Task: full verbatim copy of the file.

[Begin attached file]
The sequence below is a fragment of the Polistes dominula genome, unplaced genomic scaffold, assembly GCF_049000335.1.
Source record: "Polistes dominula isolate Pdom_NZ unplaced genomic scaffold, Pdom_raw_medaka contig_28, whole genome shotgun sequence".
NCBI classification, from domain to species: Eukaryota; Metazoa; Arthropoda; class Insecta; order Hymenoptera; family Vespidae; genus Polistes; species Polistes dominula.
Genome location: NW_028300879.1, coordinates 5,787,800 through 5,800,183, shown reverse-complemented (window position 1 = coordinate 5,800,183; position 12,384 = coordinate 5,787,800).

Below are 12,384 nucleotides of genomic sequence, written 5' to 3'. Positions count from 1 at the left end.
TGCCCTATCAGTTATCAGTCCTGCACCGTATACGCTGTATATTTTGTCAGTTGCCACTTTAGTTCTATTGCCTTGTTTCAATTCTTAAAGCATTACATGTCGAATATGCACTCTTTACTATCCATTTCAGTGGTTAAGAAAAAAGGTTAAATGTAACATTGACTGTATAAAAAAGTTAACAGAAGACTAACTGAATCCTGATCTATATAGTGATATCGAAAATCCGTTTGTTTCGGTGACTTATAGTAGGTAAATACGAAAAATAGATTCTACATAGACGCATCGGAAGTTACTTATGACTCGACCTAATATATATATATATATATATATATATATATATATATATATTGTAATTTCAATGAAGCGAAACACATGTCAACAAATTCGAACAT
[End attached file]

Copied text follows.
The sequence below is a fragment of the Polistes dominula genome, unplaced genomic scaffold, assembly GCF_049000335.1.
Source record: "Polistes dominula isolate Pdom_NZ unplaced genomic scaffold, Pdom_raw_medaka contig_28, whole genome shotgun sequence".
NCBI classification, from domain to species: Eukaryota; Metazoa; Arthropoda; class Insecta; order Hymenoptera; family Vespidae; genus Polistes; species Polistes dominula.
Genome location: NW_028300879.1, coordinates 5,787,800 through 5,800,183, shown reverse-complemented (window position 1 = coordinate 5,800,183; position 12,384 = coordinate 5,787,800).

Below are 12,384 nucleotides of genomic sequence, written 5' to 3'. Positions count from 1 at the left end.
TGCCCTATCAGTTATCAGTCCTGCACCGTATACGCTGTATATTTTGTCAGTTGCCACTTTAGTTCTATTGCCTTGTTTCAATTCTTAAAGCATTACATGTCGAATATGCACTCTTTACTATCCATTTCAGTGGTTAAGAAAAAAGGTTAAATGTAACATTGACTGTATAAAAAAGTTAACAGAAGACTAACTGAATCCTGATCTATATAGTGATATCGAAAATCCGTTTGTTTCGGTGACTTATAGTAGGTAAATACGAAAAATAGATTCTACATAGACGCATCGGAAGTTACTTATGACTCGACCTAATATATATATATATATATATATATATATATATATATATATTGTAATTTCAATGAAGCGAAACACATGTCAACAAATTCGAACAT